She’s also put more of an effort into off-court training, which takes strain off her surgically-repaired knees and means she can take breaks from tennis and still come back and contend for majors.

Williams played Kim Clijsters last night before a world-record crowd of 35,681 at King Baudouin Stadium in Brussels, Belgium.  The exhibition shattered the record for most spectators at a tennis match set at the famed 1973 Battle of the Sexes match between King and Bobby Riggs held at the Houston Astrodome. That match drew 30,492 fans.

Numbers are part of the dilemma in assessing Serena’s place among the game’s greats. In her 15-year career, she’s “only” won 37 titles. To put that in perspective, Lindsay Davenport, who turned pro two years before Serena, has 55 career championships.  Yet, Williams has shown a proclivity for quality over quantity: her 13-3 record in Grand Slam finals is one of the best in history for any woman who has won 10 or more majors.

A tennis historian friend of mine and I recently had a debate over Williams’ place in history. He told me he does not even rank her in the top 5 of all time, putting Suzanne Lenglen ahead of her. Suzanne Lenglen! Didn’t she drink brandy on changeovers, play in a skirt almost as long as a gown and basically beat the same four or five people over and over to accumulate majors?

If you’re going to play that kind of numbers game, then here’s a number that somehow often gets overlooked when it comes to Williams’ place in history: 6.8 billion. that’s the United Nations estimate for the world’s population.

Why does that matter? Because pre-Open Era, tennis was a country club sport that was only available to a select few. For that reason, it’s absurd to suggest Lenglen is a better player than Williams when Lenglen was facing a player population about the size of Weehawken. There was still a color barrier in place then as well so you’re going to tell me Lenglen is better than Williams simply because she compiled more numbers?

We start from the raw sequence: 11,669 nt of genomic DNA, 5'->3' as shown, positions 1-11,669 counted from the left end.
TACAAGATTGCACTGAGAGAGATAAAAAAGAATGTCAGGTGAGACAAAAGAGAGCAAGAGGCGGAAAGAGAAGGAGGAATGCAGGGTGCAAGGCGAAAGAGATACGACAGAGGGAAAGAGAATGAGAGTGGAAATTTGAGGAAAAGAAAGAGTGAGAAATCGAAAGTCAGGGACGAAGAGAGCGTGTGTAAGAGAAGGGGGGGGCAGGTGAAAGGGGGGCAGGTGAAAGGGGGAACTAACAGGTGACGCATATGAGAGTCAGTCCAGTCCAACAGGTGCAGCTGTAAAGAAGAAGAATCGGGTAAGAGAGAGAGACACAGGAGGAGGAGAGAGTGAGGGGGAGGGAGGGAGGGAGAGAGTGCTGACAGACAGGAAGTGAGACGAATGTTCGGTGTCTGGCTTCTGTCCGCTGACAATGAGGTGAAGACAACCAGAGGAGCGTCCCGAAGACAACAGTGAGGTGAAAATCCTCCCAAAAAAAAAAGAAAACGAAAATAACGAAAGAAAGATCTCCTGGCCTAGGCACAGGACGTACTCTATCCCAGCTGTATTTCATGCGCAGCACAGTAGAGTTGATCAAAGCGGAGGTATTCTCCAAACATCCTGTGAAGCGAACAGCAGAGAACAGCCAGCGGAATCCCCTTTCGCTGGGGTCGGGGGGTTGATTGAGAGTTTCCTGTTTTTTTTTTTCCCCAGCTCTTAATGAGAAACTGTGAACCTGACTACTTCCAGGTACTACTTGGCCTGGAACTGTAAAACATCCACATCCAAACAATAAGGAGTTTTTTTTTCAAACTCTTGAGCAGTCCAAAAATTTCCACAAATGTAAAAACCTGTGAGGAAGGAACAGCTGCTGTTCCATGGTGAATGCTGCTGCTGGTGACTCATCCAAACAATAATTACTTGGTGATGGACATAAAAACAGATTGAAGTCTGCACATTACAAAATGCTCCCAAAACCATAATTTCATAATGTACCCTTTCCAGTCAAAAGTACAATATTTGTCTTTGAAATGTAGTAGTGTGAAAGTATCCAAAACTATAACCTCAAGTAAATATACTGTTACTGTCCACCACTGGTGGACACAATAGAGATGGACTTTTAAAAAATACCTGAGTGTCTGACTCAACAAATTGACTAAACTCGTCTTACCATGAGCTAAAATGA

Today’s tennis is truly a global game with nations like Russia boasting the Wimbledon finalist, China offering two of the four Australian Open semifinalists and women from Bulgaria and the Czech Republic reaching the Wimbledon final four.

It’s an exercise in futility to compare pre-Open Era champions to Open Era for a number of reasons — the evolution of equipment, the change in surfaces, the fact that professionals could not play majors in the pre Open Era and the advances in nutrition, training and athleticism. But to tell me Serena doesn’t belong in Lenglen’s class because she didn’t win as many titles is just plain nuts. You can’t sacrifice common sense at the alter of the record book if you want to get to any sound truth.

The way I view it is you have the elite Grand Slam champions who have both dominated eras and compiled major championships  — Margaret Court, Graf, Evert, Navratilova, King — then you have players like Monica Seles and Serena who do not have the consistency or compilation of championships  (in Seles’ case because she was the victim of a madman’s stabbing, in Serena’s because of apathy/outside career pursuits and the knee surgery) but yet they still dominated for periods of time and even more importantly than short-term dominance they changed the way the sport was played.
This is why I believe Serena belongs at least in the conversation of all-time greats, even if she never wins another major.

Before Serena you had players who could dominant on serve (Court, Navratilova, Graf at Wimbledon) and you had players who could dominate off the return (Evert, in terms of unrelenting consistency of making every return and Seles in terms of sheer explosiveness of the return).

But never before in the history of women’s tennis have you had a woman who can dominate a major match off both serve and return as Serena does at her best.

She’s revolutionized the game in that way in that even now who else in woman’s tennis can do what she does?

Justine Henin cannot dominate a match with her serve.   Maria Sharapova’s serve, once a weapon, has been a bit of a mess since her shoulder surgery offering double digit double faults, in some matches.   Clijsters has a good serve when it is clicking but she cannot dominant a match with it (see her loss to Zvonareva at Wimbledon) and Sam Stosur has arguably the best kick serve in women’s tennis but her backhand return is a sometimes a weak chip.